As Jamie McCourt vanished from the Dodgers' website, Frank McCourt charged his estranged wife with insubordination and inappropriate behavior in a letter firing her as the team's chief executive.
The letter, signed by Frank McCourt on letterhead that identifies him as the Dodgers' owner, advises Jamie McCourt to contact team human relations personnel to arrange "a time and date to gather your personal belongings." The letter is dated Wednesday, the day the Dodgers were eliminated from the National League Championship Series in Philadelphia.
Jamie McCourt, who considers herself a co-owner of the team, is expected to initiate legal proceedings next week. The grounds for dismissal, as set forth by Frank McCourt in his termination letter, could lay the groundwork for part of his defense, experts said.
The letter charges Jamie McCourt with "insubordination, non-responsiveness, failure to follow procedures, and inappropriate behavior with a direct subordinate."
"I will tell the judge what I dispute and don't dispute," said Dennis Wasser, the attorney for Jamie McCourt. "I don't want to try this in the press."
The letter was obtained and posted online Friday by tmz.com.
Wasser confirmed its authenticity to The Times. Neither he nor Marshall Grossman, the attorney for Frank McCourt, would comment on its contents.
By Friday, the day after the firing became public, the Dodgers had removed Jamie McCourt's name from the staff directory posted online and taken down her biography.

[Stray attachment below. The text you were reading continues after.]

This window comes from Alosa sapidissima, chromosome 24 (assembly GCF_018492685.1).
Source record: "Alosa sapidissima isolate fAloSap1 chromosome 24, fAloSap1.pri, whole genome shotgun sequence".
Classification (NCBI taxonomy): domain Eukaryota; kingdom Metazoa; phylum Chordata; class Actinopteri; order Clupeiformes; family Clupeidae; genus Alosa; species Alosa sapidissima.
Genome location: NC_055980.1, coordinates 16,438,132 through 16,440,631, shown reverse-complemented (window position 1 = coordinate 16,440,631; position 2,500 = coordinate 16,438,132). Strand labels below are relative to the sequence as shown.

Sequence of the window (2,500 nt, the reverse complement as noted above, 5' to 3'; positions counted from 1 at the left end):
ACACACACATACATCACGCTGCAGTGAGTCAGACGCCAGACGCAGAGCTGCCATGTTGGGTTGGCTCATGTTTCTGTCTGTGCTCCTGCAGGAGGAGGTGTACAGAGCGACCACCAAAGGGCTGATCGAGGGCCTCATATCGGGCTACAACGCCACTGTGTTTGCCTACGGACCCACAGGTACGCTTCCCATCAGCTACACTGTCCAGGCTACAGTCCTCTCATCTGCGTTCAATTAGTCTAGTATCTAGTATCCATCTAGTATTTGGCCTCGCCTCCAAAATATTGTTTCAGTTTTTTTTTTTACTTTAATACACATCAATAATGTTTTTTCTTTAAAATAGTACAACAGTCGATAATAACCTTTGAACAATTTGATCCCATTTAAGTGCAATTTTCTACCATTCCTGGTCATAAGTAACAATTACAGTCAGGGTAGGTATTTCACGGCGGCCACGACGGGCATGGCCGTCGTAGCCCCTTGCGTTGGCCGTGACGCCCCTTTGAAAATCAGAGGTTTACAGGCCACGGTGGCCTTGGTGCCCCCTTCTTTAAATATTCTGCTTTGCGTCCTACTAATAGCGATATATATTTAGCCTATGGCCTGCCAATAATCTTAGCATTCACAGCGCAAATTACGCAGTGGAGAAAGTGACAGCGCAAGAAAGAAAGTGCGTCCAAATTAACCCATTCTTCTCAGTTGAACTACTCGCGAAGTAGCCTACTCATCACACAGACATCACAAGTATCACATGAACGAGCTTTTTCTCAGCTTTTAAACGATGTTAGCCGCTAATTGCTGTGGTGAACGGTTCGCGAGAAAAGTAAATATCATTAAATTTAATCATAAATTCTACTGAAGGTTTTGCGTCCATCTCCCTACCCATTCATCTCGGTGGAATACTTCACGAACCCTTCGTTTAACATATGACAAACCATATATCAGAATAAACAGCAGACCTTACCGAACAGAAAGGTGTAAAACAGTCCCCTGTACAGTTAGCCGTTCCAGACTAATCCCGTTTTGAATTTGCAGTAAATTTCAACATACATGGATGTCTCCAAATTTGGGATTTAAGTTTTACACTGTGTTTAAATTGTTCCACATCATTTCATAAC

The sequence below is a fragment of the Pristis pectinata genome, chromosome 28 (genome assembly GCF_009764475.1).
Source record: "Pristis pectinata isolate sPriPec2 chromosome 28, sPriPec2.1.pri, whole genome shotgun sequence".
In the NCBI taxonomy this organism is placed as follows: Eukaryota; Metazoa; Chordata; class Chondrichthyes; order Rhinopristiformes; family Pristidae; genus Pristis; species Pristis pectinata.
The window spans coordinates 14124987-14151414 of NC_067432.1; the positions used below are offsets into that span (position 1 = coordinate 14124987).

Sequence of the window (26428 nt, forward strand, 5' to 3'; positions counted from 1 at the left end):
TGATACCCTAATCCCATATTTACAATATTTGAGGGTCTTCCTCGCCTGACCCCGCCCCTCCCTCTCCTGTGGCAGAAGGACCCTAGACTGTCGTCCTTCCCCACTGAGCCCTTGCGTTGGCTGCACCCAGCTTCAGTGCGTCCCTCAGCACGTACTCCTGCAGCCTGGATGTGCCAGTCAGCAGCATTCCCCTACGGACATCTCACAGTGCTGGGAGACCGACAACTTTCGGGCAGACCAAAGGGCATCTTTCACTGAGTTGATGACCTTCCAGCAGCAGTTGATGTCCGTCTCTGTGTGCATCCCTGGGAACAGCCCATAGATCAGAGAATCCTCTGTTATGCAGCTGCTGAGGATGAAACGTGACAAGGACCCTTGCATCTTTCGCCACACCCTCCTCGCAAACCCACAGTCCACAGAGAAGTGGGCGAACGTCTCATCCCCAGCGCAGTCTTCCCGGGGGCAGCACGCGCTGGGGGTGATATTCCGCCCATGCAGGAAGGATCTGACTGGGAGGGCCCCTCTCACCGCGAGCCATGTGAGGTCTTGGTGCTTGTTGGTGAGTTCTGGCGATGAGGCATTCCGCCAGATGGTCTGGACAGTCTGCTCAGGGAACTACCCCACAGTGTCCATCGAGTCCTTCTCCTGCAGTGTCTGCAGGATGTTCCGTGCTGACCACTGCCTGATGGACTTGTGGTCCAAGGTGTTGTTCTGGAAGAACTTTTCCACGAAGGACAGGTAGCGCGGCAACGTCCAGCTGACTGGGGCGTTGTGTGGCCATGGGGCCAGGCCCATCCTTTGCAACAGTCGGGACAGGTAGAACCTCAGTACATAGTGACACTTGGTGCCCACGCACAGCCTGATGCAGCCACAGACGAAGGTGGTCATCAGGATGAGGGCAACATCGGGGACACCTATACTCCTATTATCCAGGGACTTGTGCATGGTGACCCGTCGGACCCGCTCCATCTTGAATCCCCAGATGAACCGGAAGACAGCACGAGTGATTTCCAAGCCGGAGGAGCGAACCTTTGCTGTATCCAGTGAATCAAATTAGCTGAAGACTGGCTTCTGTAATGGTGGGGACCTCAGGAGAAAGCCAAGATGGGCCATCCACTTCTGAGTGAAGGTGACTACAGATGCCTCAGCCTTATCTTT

They also had eliminated the section devoted to one of Jamie McCourt's treasured community initiatives, an outreach program that "brings women closer to the game, brings the game closer to women's lifestyles and helps inspire women to use their voices," according to her biography in the Dodgers' media guide. The Web page for the Women's Initiatives Network, or WIN, now redirects readers to the Dodgers' community relations home page.
The Dodgers expect to start a new women's program next year, spokesman Josh Rawitch said.
Frank McCourt's letter refers to the law that permits a company to fire an employee not under contract at any time, without saying why.
"If there is no contract, you don't need good cause," said Michael Waterstone, employment law professor at Loyola Law School.
Why, then, would Frank McCourt explicitly cite several causes for the dismissal in the letter?
"It could be one of two reasons," Waterstone said. "One could be emotions that have nothing to do with legal issues."
The other, he said, could be an anticipation that Jamie McCourt might argue she had an oral contract, a reasonable expectation that a husband and wife working together and presenting themselves as the top executives of the club would not have a written contract between them.
"He's moving the first chess piece to respond to that," Waterstone said.
Frank McCourt claims he is the sole owner of the Dodgers. If Jamie McCourt can establish in court that she is a co-owner of the team and not an employee, Waterstone said, then issues surrounding when and how an employer can fire an employee might not be relevant.
The McCourts announced their separation Oct. 14, one week before the termination letter.
Angela Reddock, a Los Angeles employment lawyer, said that timing could raise questions if Frank McCourt cites those causes for dismissal in his defense.
"If she was having those issues, why wasn't she terminated before?" Reddock said. "What makes it interesting is the overlay of pending divorce."